How to Cope With Clueless Questions, Crass Comments, and Crazy Conjectures

Note: I'm re-upping this one from 2013, as it seems a useful follow-up to the Robert Caro post. Also see this piece on Advice for Academic Couples (excerpted from my book The 7 Secrets of the Prolific.) - Best, Hillary Oh, the things people say to writers! “What do you do?” “What do you write?” “Is there any money in that?” “Where have you been published?” “How’s the book coming along?” (Alt: “When will you be done with that thing?”) “Why don’t you just sit down over a weekend and just finish it?” “You should write like Stephen King!” “You should put a vampire in it!” “Why don’t you just go on [popular TV show]?” And, the ever popular, “When are you going to get a real job?” These are the kinds of (often, but not always) well-meaning questions, comments, and conjectures that bedevil writers. A little planning can help a lot in terms of coping, however. Below are strategies for: (a) increasing your tolerance for difficult questions; (b) maintaining conversational … [Read more...]

Useful Apps for Mac and iOS Users

  Ph.D. student Reid Leamaster reviews some useful writing productivity apps, including several for taking notes and organizing information. His latest review is an app called Flowstate, which, if you stop writing before the end of your designated interval erases everything you've written. Yes, you've read that right. Sounds crazy and coercive to me, but someone must have thought it was a good idea. … [Read more...]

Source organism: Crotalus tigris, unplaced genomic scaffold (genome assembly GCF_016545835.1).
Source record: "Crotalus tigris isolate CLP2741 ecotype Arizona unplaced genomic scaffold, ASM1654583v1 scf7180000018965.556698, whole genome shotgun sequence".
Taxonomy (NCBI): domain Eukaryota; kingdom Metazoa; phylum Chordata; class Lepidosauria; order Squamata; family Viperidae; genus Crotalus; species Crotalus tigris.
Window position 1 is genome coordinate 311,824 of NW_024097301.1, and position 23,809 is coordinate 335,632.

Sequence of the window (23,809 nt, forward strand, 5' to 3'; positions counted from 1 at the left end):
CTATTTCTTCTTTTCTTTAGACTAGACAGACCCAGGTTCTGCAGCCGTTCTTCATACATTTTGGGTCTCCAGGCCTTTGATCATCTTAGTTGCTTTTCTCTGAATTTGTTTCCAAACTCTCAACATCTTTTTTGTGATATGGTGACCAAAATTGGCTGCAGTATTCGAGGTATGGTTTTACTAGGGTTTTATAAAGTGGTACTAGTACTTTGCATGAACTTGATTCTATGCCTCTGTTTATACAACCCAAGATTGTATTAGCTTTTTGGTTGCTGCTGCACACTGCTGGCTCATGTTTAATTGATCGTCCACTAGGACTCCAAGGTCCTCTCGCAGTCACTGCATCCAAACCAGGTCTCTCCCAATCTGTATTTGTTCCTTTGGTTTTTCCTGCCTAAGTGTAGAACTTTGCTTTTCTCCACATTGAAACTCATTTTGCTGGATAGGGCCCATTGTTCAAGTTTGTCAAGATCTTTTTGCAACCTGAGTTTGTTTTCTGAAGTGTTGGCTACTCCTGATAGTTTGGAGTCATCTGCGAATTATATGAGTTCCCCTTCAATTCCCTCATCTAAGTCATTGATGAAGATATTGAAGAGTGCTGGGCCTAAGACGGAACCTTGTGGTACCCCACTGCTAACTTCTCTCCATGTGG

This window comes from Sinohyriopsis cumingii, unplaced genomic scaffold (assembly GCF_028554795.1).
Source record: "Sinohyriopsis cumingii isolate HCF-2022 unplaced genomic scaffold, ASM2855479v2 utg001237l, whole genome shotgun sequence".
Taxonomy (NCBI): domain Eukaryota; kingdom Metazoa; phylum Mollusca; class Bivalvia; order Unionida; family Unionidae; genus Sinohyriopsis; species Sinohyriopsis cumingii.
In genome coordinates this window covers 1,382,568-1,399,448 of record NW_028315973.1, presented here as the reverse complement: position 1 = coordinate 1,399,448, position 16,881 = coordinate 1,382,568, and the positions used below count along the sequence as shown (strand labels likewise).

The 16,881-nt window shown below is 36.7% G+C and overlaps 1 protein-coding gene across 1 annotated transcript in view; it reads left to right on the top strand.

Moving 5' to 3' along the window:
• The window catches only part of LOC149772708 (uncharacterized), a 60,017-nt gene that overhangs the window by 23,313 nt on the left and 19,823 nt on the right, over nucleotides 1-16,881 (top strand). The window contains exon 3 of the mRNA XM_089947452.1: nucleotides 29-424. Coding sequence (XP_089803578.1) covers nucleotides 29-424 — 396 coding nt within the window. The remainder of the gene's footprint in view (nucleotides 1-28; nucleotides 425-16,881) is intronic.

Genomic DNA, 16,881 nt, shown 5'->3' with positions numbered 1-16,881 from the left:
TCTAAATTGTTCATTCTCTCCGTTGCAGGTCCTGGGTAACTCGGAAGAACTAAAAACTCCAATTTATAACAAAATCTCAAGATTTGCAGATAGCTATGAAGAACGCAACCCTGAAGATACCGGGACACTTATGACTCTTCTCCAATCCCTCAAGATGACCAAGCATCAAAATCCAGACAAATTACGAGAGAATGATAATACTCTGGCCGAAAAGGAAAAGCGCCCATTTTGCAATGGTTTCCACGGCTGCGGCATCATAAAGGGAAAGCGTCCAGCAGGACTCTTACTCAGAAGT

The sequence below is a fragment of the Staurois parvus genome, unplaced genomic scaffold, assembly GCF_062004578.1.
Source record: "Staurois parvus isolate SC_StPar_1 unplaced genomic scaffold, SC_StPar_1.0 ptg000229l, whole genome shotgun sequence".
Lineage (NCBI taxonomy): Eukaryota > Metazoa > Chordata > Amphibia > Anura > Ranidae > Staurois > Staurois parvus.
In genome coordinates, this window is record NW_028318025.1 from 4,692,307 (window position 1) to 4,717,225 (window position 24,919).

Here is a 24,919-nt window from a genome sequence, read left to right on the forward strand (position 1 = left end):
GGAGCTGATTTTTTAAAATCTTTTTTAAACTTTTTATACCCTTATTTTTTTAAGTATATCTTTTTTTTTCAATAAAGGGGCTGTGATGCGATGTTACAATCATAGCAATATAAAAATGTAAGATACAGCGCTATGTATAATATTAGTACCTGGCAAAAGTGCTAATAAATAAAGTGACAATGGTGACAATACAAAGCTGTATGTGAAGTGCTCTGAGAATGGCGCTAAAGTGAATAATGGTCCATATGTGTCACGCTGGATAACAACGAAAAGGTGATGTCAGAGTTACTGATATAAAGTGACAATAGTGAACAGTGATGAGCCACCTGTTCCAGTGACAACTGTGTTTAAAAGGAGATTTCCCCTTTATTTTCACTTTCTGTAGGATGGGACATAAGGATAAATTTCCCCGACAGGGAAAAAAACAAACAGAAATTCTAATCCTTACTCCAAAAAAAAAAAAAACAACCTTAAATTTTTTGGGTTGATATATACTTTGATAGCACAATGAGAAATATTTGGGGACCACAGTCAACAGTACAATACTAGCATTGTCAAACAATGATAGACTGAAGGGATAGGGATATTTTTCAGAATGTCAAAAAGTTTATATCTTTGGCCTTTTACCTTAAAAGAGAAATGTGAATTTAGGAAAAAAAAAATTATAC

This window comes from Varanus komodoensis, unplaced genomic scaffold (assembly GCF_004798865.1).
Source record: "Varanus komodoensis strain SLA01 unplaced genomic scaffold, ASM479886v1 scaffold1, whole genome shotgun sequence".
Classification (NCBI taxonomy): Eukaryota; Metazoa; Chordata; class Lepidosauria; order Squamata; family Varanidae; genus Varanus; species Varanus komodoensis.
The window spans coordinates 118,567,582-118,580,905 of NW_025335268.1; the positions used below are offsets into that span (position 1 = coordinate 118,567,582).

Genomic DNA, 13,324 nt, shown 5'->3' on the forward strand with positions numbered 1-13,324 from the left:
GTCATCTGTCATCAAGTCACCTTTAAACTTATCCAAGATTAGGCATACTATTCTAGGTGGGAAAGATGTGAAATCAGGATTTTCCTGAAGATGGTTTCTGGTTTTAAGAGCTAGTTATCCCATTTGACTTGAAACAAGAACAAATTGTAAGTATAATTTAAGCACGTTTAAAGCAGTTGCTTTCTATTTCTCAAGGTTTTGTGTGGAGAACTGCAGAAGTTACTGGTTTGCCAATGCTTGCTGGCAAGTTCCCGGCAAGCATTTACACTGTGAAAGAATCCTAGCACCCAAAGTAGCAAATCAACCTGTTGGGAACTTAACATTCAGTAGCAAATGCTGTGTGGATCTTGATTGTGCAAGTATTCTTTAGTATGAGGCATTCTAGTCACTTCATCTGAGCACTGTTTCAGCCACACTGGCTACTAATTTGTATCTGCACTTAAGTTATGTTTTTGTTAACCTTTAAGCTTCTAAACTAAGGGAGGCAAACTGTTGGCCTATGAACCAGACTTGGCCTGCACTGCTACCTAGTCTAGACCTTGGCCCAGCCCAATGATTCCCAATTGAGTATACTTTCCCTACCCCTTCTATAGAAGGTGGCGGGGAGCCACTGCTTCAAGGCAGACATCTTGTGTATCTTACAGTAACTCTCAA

Guest Post: Tips for Thesis Writers: How to Get to the First Draft

Terrific advice for all writers from Ph.D. student Nolanne Chang, reprinted with kind permission. Here's her blog. She sounds very empowered as she works to create a context that supports her writing productivity! - Hillary Previously in my posts I’ve outlined my feelings on the general structure of writing a science thesis, and what the style and substance of each section should be. In this set of posts I’ll discuss my retrospective advice on the easiest way of writing a thesis. 1) Write a Literature Review your first year Quite a large portion of my literature review/introduction section of my thesis was written in the first year of my PhD. In my second year this was easily cut, pasted, reformatted, tweaked, and with the addition of a few paragraphs made up the introduction section to my transfer report (standard mid-way thesis in England). In the third and fourth years, I updated the original literature review to include the latest papers and to incorporate changes in the experiments that had … [Read more...]